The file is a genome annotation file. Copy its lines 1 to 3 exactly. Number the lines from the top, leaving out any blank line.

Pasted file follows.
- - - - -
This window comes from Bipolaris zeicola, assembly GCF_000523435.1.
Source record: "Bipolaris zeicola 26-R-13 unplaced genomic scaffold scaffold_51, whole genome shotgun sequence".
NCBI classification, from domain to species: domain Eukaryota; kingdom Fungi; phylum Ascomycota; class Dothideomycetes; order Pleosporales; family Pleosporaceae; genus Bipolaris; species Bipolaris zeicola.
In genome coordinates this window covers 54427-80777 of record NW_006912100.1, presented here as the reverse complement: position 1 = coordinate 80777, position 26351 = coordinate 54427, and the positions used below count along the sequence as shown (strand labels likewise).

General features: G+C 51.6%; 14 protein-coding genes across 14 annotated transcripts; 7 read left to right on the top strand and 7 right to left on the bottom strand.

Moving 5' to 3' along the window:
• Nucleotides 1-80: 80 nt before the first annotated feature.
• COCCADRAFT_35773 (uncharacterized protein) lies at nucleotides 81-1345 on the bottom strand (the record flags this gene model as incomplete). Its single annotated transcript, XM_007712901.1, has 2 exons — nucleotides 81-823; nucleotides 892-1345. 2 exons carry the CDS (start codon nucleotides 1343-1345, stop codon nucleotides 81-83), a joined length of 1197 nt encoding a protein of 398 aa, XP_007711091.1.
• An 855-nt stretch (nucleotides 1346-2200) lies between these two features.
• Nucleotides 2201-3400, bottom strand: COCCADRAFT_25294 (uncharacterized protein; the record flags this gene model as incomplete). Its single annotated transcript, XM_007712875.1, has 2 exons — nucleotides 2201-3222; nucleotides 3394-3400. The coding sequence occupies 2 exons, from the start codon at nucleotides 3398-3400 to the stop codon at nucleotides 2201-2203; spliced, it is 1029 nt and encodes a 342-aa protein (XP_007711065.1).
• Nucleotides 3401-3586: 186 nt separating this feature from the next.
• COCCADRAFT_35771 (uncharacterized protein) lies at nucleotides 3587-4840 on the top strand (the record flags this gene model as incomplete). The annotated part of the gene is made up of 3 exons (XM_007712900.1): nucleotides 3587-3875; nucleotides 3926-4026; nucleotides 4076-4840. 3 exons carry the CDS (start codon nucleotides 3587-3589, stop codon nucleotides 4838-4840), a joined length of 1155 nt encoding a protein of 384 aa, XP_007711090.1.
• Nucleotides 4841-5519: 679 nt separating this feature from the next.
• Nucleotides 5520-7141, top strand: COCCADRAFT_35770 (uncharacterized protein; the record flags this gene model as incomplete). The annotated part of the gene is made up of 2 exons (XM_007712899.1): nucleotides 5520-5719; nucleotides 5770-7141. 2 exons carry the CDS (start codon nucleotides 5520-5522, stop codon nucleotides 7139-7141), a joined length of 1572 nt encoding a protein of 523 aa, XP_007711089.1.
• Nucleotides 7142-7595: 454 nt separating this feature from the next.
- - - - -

This window comes from Bipolaris zeicola, assembly GCF_000523435.1.
Source record: "Bipolaris zeicola 26-R-13 unplaced genomic scaffold scaffold_51, whole genome shotgun sequence".
NCBI classification, from domain to species: domain Eukaryota; kingdom Fungi; phylum Ascomycota; class Dothideomycetes; order Pleosporales; family Pleosporaceae; genus Bipolaris; species Bipolaris zeicola.